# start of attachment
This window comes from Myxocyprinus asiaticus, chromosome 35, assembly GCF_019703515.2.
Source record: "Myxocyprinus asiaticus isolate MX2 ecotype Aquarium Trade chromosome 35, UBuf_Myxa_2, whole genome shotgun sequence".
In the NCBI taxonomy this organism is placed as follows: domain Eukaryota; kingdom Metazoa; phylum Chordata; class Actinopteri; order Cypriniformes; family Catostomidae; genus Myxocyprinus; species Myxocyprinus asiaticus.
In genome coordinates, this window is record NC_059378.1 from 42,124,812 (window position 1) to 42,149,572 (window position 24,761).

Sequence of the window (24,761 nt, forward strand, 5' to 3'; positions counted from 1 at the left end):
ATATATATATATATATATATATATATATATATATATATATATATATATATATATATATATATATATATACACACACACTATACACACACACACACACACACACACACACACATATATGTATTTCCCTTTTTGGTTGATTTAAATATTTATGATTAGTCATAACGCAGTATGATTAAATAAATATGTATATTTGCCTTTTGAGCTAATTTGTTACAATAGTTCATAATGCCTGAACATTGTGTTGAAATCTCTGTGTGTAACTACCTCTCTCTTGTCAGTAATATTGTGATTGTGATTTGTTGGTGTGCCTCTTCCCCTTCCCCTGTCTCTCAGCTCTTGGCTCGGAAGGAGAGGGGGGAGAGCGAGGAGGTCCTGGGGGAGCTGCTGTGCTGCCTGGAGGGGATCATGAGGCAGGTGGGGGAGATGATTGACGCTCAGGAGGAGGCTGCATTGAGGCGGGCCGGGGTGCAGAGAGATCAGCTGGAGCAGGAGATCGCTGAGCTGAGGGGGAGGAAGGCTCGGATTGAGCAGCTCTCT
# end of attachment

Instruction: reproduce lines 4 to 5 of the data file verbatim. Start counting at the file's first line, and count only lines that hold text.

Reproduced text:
In genome coordinates, this window is record NC_059378.1 from 42,124,812 (window position 1) to 42,149,572 (window position 24,761).

Sequence of the window (24,761 nt, forward strand, 5' to 3'; positions counted from 1 at the left end):